UBC Theses and Dissertations
Educational perspectives of British Columbia dietitians: uncovering educational beliefs Kussat, Tenny Liz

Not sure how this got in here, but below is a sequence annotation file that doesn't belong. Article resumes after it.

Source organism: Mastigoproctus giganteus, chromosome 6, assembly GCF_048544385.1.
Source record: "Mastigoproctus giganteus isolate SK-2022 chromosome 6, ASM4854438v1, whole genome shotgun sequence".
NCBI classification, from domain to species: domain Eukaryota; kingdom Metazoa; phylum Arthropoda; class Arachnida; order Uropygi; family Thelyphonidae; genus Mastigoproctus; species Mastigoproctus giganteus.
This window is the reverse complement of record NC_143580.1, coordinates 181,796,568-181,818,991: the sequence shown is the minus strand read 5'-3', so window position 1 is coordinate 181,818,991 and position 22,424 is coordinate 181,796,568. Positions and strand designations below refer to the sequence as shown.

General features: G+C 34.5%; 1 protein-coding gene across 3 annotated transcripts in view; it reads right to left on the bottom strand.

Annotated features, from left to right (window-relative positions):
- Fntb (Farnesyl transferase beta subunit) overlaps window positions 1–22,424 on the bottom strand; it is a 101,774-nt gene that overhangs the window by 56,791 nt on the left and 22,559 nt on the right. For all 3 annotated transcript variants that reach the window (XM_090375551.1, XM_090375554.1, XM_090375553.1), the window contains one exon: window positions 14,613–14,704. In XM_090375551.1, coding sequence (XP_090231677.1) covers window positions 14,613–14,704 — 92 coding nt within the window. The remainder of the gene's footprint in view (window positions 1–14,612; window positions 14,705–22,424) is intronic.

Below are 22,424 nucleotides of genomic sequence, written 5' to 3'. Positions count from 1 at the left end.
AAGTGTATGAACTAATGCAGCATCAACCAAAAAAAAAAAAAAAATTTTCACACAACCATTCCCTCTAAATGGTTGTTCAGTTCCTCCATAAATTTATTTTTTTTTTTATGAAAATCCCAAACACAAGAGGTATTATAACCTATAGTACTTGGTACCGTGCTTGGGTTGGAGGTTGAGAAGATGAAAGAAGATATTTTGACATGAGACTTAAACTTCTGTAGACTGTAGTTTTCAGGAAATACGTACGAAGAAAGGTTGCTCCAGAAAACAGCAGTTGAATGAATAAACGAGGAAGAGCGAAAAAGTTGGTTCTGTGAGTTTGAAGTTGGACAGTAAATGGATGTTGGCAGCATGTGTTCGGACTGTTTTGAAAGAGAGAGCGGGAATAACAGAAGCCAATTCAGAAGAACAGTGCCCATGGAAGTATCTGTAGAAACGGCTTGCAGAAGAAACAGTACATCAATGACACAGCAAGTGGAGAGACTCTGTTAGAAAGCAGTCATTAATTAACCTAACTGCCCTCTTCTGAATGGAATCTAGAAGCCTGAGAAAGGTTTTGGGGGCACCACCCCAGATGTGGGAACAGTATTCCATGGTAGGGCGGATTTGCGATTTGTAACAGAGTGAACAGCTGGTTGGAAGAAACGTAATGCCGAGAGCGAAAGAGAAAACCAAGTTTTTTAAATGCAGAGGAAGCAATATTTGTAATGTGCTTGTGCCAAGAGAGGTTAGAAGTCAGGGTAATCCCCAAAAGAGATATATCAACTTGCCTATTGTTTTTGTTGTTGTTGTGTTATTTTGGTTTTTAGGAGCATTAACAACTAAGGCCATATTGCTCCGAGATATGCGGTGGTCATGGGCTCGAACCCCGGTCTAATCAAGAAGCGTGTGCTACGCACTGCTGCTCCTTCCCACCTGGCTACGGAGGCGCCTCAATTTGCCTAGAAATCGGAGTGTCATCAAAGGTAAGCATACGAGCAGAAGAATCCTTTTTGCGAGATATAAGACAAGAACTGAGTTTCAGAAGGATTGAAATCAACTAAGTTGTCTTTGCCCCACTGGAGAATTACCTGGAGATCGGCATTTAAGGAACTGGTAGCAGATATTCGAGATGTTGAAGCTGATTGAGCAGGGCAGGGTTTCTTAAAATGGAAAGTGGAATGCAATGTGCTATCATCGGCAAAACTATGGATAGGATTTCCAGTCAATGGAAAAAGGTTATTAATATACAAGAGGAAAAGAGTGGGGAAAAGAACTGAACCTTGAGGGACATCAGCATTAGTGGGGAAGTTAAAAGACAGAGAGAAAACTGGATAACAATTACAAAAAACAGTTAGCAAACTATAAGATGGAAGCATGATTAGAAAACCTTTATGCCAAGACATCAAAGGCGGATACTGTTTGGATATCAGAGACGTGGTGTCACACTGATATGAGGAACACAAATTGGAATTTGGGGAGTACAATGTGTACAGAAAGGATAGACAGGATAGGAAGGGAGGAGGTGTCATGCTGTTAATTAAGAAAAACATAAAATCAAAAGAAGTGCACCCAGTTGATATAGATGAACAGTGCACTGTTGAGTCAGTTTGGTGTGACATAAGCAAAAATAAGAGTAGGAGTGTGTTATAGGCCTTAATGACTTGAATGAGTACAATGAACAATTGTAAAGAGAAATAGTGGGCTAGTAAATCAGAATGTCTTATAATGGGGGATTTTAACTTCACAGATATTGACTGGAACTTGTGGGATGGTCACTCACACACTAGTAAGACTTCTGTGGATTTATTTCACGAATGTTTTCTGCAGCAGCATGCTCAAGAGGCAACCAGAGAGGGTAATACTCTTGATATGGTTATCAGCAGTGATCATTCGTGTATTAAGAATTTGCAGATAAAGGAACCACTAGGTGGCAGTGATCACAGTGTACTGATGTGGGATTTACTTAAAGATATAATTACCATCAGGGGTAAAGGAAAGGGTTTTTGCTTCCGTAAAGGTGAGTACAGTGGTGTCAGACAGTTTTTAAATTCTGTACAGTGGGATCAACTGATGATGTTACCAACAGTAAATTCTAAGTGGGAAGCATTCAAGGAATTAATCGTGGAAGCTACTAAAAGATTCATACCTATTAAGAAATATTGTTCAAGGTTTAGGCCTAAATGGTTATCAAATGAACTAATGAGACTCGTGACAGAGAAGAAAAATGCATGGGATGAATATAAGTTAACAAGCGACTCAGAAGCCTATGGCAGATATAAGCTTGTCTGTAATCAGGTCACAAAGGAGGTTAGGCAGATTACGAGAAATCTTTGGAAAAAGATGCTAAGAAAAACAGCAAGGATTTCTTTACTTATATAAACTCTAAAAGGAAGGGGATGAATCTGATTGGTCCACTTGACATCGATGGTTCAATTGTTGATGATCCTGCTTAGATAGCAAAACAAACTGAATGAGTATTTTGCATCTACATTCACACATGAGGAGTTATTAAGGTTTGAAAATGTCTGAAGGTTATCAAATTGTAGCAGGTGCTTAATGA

Most dietitians assume they know how to teach and educate because they are content experts. Most also assume that the process of teaching is equated with techniques, skills, and methods. Teaching techniques and skills are important; however, they do not represent the entire educational process. Educational beliefs are paramount and shape what dietitians say, do, and how they interact with their clients. Currently, only limited conceptual frameworks on teaching and education exist within dietetics. In this study, the five Educational Perspectives and general model of teaching developed by Pratt (1998) were used as conceptual frameworks to examine the educational beliefs of dietitians. An equally important goal was to reveal professional interests, roles and responsibilities, educational backgrounds and experiences, teaching influences, and international education and work experience - topics which have not been investigated on a large scale but which provide information on the interests and characteristics of dietitians. The study was also designed to determine if relationships existed between personal, professional and social-cultural characteristics and the five Educational Perspectives. To meet the research goals, a quantitative mail-out survey named the Educational Perspectives of Registered Dietitians was sent to 483 dietitians throughout British Columbia. Two hundred and forty or just over half of the total sample frame returned surveys and were analyzed using SPSS. Data from closed-ended questions were analyzed using frequency tabulations and other univariate statistical procedures to summarize demographic, work, and professional characteristics. Then correlational analyses tested for relationships between the educational perspectives and personal, professional and social-cultural characteristics. Open-ended questions were initially alphabetized using SPSS and were then thematically analyzed by the researcher. Results of the survey revealed that the vast majority of respondents were female, most were in their early thirties to late forties, over half had children, and the large majority were native speakers of English. A relatively small number of respondents had obtained Bachelor degrees outside of dietetics. Less than one-quarter of respondents had obtained or were in the process of obtaining graduate degrees, but a slightly greater number of respondents had either obtained or were in the process of obtaining certificates or diplomas. Most degrees were science or nutrition oriented and most certificates reflected either management or clinical specialties. Less than one-quarter of these dietitians had received some schooling outside of Canada in coursework that was taught mainly in English; a relatively small number of respondents had worked as dietitians outside of Canada. A small number of respondents had previous careers prior to dietetics. Respondents had practiced dietetics for an average of about fourteen years; and less than half worked full-time. Dietitians interact with many different types of people but the majority work in traditional health care settings. Over half of respondents are responsible for nutrition counseling and teaching. The majority of dietitians valued the relationship of nutrition to health, helping others and working with health care team. At the outset of their careers, most respondents were initially interested in nutrition counseling and behavior change, health promotion, nutritional sciences and teaching; but over time respondents became more interested in research, management and food production, cultural food habits and entrepreneurial activities. The number of their professional interests increased by about a third over time and the increase was statistically significant. Other people - particularly colleagues, influenced the majority of dietitians' teaching practices. In terms of their Educational Perspectives, dietitians were most dominant in Nurturing, followed closely by Apprenticeship, Transmission, then to a smaller degree Developmental and to a very small degree, Social Reform. Forty-eight dietitians were dominant in two Educational Perspectives; Nurturing and Apprenticeship or Apprenticeship and Transmission. When dietitians' Educational Perspective scores were compared to groups of 414 other professionals, dietitians were less Nurturing and Developmental oriented, were more Transmission oriented, and slightly less Social Reform. Except for Apprenticeship, the small differences in scores were statistically significant. Although the difference in Apprenticeship Perspective scores between the two groups was not significant, they represented the highest scores for both groups. There were thirty-five significant correlations between personal and professional variables and the five Educational Perspectives. Three significant correlations characterized dietitians high on Transmission: attending school in a country outside of Canada, valuing management opportunities within dietetics, and feeling that university coursework had influenced their teaching practices. Two significant correlations characterized dietitians high on Apprenticeship: possessing graduate degrees and feeling that university coursework had influenced their teaching practices. Eight significant correlations characterized dietitians high on Developmental: practicing dietetics over a longer period of time, expressing an initial interest in teaching within dietetics and in managing people and resources, interacting with community groups, marketing, being involved with public and media relations, and interacting with community groups and the public. Another eight significant correlations characterized dietitians high on Nurturing: expressing an initial interest in teaching, interacting with community groups, being involved with public and media relations, and feeling that workshops and seminars, authors, colleagues, teachers of education, and authors on educational topics had influenced their teaching practices. Fourteen significant correlations characterized dietitians high on Social Reform: speaking languages other than English (initially fluent and currently speaking languages other than English, and currently speaking more than one language), practicing dietetics over a longer period of time, expressing an initial interest in cultural food habits, managing people and food production, expressing a current interest in managing people, interacting with the general public, community groups, being involved with public and media relations, feeling that activities or other people influenced teaching practices, and being less responsible for nutrition counseling and one-to-one interactions with patients. Although they were offered the opportunity for feedback, less than one-half of respondents requested that an Educational Perspectives Inventory Profile sheet be mailed back to them. Respondents who requested a profile sheet were generally no different from the other respondents who did not request feedback. There were no significant correlations between respondents who requested an educational profile and the five Educational Perspectives. However, in terms of their work-related characteristics, people requesting feedback had been attracted by a wider range of potential features of the profession. It was surprising to discover the degree of importance that dietitians attributed to measurable behavioral change. Generally, dietitians attributed lack of change as a result of deficiencies in clients (lack of compliance, interest, or motivation) rather than other factors such as dietitians' approaches or attitudes about learning and education or challenges associated with the learning contexts. Another surprise was the extent that dietetic colleagues influence each other's teaching practices. There are several recommendations from this study: dietitians need to constantly re-examine undergraduate and internship educational competencies to encourage future dietitians to critically analyze their roles as educators; formation of an Adult Education Practice Group; member forums on educational and teaching issues; development of online education discussion groups; and continuing education activities on the roles of dietitians as educators and teachers. The five Educational Perspectives and general model of teaching were used as theoretical tools to help reveal assumptions about dietitians and their learners, content, context, and beliefs about knowledge and learning. Additionally, information about personal and professional characteristics of dietitians was obtained which can be used to create a database and monitor trends and interests. Dietitians are health professionals who work in different settings, interact with different clientele, and who accumulate a unique body of knowledge based on their education, training, and experience. Although differences exist among individual dietitians, there is one unifying thread. Dietitians are teachers and educators.